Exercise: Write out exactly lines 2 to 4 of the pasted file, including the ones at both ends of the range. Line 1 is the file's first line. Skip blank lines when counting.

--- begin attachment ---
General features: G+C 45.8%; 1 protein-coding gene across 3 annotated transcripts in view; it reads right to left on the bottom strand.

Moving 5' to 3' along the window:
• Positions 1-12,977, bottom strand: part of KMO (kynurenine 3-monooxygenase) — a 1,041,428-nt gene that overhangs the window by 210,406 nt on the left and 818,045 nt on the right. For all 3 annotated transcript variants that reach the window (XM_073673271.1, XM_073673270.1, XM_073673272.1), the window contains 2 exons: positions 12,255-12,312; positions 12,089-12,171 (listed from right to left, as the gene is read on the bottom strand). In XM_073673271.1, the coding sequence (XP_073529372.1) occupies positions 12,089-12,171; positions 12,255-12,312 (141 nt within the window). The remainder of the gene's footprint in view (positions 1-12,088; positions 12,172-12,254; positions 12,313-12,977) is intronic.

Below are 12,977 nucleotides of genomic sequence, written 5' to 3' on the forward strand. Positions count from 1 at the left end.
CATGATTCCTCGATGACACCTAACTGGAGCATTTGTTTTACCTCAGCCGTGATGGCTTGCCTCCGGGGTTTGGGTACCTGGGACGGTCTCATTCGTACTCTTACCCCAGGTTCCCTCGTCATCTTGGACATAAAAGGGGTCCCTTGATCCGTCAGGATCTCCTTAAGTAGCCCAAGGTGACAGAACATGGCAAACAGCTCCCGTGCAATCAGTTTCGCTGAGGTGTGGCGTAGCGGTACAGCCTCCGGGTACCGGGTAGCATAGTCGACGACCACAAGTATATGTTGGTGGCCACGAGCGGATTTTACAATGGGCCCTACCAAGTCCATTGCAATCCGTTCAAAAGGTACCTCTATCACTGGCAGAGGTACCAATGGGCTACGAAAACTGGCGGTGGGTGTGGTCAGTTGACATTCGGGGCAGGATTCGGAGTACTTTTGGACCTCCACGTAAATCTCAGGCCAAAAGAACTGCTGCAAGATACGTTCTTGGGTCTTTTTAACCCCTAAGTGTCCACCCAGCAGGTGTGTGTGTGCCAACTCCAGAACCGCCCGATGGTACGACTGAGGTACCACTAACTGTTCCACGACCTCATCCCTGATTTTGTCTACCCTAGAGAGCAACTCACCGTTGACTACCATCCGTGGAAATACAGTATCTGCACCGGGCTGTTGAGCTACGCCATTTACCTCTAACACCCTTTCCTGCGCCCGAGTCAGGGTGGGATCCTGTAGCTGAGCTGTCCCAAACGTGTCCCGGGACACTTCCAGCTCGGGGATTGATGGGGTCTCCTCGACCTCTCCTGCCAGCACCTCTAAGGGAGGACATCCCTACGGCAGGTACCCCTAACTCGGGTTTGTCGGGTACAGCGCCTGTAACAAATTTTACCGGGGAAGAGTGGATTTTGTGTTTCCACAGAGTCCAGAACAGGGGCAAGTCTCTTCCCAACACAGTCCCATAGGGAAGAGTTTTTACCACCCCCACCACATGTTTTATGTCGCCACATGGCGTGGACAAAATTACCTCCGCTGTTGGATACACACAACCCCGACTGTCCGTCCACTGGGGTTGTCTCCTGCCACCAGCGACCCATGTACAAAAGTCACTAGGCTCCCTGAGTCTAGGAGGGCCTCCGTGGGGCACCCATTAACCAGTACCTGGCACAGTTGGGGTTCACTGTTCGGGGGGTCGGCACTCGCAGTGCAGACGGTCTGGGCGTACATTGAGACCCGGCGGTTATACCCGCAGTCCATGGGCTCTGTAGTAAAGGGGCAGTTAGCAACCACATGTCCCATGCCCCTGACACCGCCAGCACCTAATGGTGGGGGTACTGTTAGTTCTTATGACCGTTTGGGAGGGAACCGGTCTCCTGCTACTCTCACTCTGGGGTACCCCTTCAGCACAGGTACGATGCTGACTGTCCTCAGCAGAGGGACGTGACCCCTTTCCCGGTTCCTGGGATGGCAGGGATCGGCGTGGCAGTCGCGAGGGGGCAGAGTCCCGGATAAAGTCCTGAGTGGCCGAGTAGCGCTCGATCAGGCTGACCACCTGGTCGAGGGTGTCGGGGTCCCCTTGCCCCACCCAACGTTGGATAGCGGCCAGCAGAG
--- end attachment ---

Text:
Moving 5' to 3' along the window:
• Positions 1-12,977, bottom strand: part of KMO (kynurenine 3-monooxygenase) — a 1,041,428-nt gene that overhangs the window by 210,406 nt on the left and 818,045 nt on the right. For all 3 annotated transcript variants that reach the window (XM_073673271.1, XM_073673270.1, XM_073673272.1), the window contains 2 exons: positions 12,255-12,312; positions 12,089-12,171 (listed from right to left, as the gene is read on the bottom strand). In XM_073673271.1, the coding sequence (XP_073529372.1) occupies positions 12,089-12,171; positions 12,255-12,312 (141 nt within the window). The remainder of the gene's footprint in view (positions 1-12,088; positions 12,172-12,254; positions 12,313-12,977) is intronic.

Below are 12,977 nucleotides of genomic sequence, written 5' to 3' on the forward strand. Positions count from 1 at the left end.